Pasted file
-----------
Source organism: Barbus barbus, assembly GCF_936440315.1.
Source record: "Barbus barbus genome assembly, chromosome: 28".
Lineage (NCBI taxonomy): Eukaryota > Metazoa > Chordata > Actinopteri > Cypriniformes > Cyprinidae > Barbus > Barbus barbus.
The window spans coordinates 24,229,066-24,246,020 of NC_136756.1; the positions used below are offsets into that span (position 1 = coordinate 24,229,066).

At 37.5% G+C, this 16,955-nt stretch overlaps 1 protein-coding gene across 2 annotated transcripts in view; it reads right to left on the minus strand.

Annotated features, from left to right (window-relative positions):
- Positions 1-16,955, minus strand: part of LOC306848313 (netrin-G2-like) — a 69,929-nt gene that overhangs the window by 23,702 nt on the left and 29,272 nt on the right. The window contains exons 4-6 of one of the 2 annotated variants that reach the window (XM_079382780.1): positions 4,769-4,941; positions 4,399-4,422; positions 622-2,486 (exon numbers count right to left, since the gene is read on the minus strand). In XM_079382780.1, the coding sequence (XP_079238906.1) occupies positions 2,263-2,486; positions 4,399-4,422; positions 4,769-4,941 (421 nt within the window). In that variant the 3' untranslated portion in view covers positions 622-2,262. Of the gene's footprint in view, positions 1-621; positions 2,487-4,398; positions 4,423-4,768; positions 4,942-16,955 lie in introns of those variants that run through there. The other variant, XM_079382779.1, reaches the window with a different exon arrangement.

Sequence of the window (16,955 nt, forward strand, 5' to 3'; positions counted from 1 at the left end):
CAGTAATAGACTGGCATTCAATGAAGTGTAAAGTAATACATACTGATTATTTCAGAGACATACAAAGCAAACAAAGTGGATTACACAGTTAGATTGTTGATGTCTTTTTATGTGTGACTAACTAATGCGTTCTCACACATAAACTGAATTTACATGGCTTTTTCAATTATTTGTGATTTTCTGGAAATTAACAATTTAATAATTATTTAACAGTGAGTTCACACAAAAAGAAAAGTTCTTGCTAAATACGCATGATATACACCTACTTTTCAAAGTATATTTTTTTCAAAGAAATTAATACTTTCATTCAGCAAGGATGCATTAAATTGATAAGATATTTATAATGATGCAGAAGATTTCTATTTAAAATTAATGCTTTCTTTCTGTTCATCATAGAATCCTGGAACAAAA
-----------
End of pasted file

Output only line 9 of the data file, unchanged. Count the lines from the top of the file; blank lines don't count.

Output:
CAGTAATAGACTGGCATTCAATGAAGTGTAAAGTAATACATACTGATTATTTCAGAGACATACAAAGCAAACAAAGTGGATTACACAGTTAGATTGTTGATGTCTTTTTATGTGTGACTAACTAATGCGTTCTCACACATAAACTGAATTTACATGGCTTTTTCAATTATTTGTGATTTTCTGGAAATTAACAATTTAATAATTATTTAACAGTGAGTTCACACAAAAAGAAAAGTTCTTGCTAAATACGCATGATATACACCTACTTTTCAAAGTATATTTTTTTCAAAGAAATTAATACTTTCATTCAGCAAGGATGCATTAAATTGATAAGATATTTATAATGATGCAGAAGATTTCTATTTAAAATTAATGCTTTCTTTCTGTTCATCATAGAATCCTGGAACAAAA